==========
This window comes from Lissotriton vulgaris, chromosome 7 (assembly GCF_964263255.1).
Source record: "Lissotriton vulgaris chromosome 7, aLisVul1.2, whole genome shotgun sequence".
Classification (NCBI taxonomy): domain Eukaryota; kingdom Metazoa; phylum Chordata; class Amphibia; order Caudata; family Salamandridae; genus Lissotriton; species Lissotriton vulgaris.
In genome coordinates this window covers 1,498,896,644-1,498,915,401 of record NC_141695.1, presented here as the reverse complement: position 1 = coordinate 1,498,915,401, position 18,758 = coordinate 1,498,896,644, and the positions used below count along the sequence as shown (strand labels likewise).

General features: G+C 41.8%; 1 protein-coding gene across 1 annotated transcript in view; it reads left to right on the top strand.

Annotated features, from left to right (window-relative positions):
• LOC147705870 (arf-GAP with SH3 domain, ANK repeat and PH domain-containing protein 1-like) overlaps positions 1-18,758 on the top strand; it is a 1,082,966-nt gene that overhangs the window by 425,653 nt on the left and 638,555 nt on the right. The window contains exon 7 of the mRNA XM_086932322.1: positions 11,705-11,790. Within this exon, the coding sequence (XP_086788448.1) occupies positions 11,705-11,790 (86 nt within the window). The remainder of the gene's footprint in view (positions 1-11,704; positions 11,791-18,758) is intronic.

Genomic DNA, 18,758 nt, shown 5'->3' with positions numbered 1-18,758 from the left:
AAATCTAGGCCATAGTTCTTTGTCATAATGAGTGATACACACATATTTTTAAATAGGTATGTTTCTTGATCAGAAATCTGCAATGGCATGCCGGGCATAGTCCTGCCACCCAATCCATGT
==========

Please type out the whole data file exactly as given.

This window comes from Lissotriton vulgaris, chromosome 7 (assembly GCF_964263255.1).
Source record: "Lissotriton vulgaris chromosome 7, aLisVul1.2, whole genome shotgun sequence".
Classification (NCBI taxonomy): domain Eukaryota; kingdom Metazoa; phylum Chordata; class Amphibia; order Caudata; family Salamandridae; genus Lissotriton; species Lissotriton vulgaris.
In genome coordinates this window covers 1,498,896,644-1,498,915,401 of record NC_141695.1, presented here as the reverse complement: position 1 = coordinate 1,498,915,401, position 18,758 = coordinate 1,498,896,644, and the positions used below count along the sequence as shown (strand labels likewise).

General features: G+C 41.8%; 1 protein-coding gene across 1 annotated transcript in view; it reads left to right on the top strand.

Annotated features, from left to right (window-relative positions):
• LOC147705870 (arf-GAP with SH3 domain, ANK repeat and PH domain-containing protein 1-like) overlaps positions 1-18,758 on the top strand; it is a 1,082,966-nt gene that overhangs the window by 425,653 nt on the left and 638,555 nt on the right. The window contains exon 7 of the mRNA XM_086932322.1: positions 11,705-11,790. Within this exon, the coding sequence (XP_086788448.1) occupies positions 11,705-11,790 (86 nt within the window). The remainder of the gene's footprint in view (positions 1-11,704; positions 11,791-18,758) is intronic.

Genomic DNA, 18,758 nt, shown 5'->3' with positions numbered 1-18,758 from the left:
AAATCTAGGCCATAGTTCTTTGTCATAATGAGTGATACACACATATTTTTAAATAGGTATGTTTCTTGATCAGAAATCTGCAATGGCATGCCGGGCATAGTCCTGCCACCCAATCCATGT